Page images
PDF
EPUB

HIGHLAND INNS.

I.

THE age

is

grown too vast : a monster plan Must herald every sounding step it takes ; No will counts singly, and pretentious man

Is nothing'd by the huge machines he makes. I love small things—a little bird that sings,

A little flower beside a wimpling brook, A little child with light imaginings,

A little hour lent to a thoughtful book. But of all little things I chiefly prize,

On a lone moor, a little Highland Inn,
Where, amid misty Bens and scowling skies,

And the unsleeping torrent's sleepy din,
A little maid attends with ready smiles
The foot-worn guest, and blazing faggots piles.

HIGHLAND INNS.

II.

More high-tier'd inns !—and shall I ever be

Pursued by London pomp and London flare ? Enter who will, this place is not for me,

Who love a lowly roof and simple fare. Pile palaces for kings, where man to man

Makes of his wealth theatric proud display ; But in the face of Nature's Titan plan These pompous toys should blush themselves

away. Give me—enough for comfort and for ease

A low white house that peeps into the glen, An open moor, a clump of sheltering trees,

And a few kindly words from kindly men : These give—and, that the hours may smoothly pass, A genial friend, and a well-tempered glass.

THE HIGHLAND MINISTER.

WHEN London brewers track the Scottish deer,

And lords breed sheep, who once commanded men,

Whom do the scanty peoplers of the glen
With faithful love, and service true revere?
I know him well: while lairds beyond the sea

Scatter their gold, and factors rack the glen,

He stands a messenger from God to men, Sole priest and king, sole friend and father he. Such ministry God's gospel gave, when first

Love struck the bonds from Sin's enthrallèd slaves,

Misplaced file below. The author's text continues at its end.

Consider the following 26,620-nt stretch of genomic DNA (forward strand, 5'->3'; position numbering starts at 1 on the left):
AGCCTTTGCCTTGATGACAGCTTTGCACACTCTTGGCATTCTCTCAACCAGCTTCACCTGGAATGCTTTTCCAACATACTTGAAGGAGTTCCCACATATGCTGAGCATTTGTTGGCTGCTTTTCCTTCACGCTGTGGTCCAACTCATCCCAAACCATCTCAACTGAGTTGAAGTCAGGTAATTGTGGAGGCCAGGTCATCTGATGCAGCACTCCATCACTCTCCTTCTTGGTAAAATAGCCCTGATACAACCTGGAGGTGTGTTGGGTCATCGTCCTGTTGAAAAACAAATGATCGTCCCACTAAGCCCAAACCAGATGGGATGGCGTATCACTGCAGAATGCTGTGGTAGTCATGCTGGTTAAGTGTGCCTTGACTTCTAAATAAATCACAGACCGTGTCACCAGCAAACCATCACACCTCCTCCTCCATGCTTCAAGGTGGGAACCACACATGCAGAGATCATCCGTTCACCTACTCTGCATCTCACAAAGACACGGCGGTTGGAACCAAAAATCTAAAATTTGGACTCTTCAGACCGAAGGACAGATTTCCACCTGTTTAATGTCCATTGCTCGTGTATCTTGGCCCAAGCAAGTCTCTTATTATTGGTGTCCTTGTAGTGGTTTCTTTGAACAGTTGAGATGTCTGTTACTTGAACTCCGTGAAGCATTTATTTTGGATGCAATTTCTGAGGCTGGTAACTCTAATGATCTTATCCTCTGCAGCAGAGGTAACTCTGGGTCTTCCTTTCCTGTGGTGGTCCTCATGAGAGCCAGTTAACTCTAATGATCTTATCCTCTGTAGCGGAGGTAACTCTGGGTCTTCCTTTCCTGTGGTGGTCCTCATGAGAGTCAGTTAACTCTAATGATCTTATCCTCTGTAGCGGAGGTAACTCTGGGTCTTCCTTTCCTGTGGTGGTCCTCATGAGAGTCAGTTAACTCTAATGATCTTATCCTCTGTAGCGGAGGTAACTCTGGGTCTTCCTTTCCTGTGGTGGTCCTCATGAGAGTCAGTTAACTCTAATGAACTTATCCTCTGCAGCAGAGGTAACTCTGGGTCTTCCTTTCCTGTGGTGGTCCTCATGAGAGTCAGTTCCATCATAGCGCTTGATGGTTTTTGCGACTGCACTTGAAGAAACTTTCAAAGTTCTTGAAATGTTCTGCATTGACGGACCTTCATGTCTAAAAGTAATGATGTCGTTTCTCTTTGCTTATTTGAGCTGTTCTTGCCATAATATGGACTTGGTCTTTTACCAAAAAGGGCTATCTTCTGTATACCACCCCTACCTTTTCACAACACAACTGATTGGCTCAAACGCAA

As here some wreck of kindly care it saves From grasping hands and hearts with hardness curst. “ Not yours, but you,” the great Apostle said ; Now gain is good, and all things are a trade !

THE HIGHLAND MANSE.

If men were free to take, and wise to use

The fortunes richly strewn by kindly chance, Then kings and mighty potentates might choose

To live and die lords of a Highland manse. For why? Though that which spurs the forward mind

Be wanting here, the high-perched glittering prize, The bliss that chiefly suits the human kind

Within this bounded compass largely lies-
The healthful change of labour and of ease,

The sober inspiration to do good,
The green seclusion, and the stirring breeze,

The working hand leagued with the thoughtful mood;
These things, undreamt by feverish-striving men,
The wise priest knows who rules a Highland glen.

THE LADY WHO LOVES THE HIGHLANDS.

I.

ADVENTUROUS men I've known the boldest born

In brawny Britain or in fiery France,
To face the pestilence, scale the Matterhorn,

Or through the battle's iron hail to dance.

But a frail woman with so stout a heart

To brave the billows and explore the glens I never knew, as she who claims a part

In my small song piped in the land of Bens. She on the wings of sacred duty flies

With shepherd's care to bless untended flocks ; And, like an angel missioned from the skies,

They greet her coming from the old grey rocks : Poor island-dwellers by the lonely sea,

Whom all forget but God in heaven and she !

« PreviousContinue »